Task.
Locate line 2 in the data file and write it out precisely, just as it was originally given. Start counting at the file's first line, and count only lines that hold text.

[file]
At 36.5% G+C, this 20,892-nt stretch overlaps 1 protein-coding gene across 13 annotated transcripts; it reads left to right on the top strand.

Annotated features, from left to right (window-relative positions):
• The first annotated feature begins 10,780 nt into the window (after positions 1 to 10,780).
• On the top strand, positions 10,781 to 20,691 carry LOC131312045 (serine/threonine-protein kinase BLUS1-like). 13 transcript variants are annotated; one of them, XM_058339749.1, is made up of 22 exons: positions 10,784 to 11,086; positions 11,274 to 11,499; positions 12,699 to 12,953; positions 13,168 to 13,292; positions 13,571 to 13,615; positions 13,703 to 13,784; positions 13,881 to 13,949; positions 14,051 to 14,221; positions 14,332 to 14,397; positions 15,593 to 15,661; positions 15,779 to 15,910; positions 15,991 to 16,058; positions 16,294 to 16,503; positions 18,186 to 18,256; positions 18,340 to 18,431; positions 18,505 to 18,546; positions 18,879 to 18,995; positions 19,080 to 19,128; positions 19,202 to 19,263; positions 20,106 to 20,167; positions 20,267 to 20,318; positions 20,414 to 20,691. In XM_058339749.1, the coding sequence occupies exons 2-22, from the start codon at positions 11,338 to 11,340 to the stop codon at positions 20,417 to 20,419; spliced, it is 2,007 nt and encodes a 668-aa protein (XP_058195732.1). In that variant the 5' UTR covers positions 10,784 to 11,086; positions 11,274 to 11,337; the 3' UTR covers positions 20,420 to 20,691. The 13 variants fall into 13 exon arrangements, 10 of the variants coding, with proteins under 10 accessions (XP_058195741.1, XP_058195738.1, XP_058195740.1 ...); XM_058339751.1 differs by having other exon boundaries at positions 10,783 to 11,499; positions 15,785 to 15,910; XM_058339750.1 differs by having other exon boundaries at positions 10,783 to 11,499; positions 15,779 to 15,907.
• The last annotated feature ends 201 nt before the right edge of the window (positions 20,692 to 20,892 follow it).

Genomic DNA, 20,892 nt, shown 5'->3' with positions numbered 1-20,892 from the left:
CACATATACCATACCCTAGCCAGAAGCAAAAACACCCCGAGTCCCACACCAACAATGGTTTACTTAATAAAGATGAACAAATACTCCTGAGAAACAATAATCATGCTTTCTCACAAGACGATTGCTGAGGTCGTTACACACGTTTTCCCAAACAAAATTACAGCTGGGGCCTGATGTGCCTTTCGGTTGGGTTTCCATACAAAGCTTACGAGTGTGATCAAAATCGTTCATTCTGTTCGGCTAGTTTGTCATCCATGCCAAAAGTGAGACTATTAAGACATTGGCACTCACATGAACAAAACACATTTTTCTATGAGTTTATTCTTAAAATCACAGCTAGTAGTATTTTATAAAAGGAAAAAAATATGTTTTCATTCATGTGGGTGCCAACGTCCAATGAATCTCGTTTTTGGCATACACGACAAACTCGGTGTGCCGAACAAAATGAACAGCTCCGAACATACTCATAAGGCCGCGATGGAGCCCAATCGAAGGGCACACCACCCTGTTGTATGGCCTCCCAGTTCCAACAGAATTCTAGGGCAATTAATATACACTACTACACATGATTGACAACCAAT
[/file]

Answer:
Annotated features, from left to right (window-relative positions):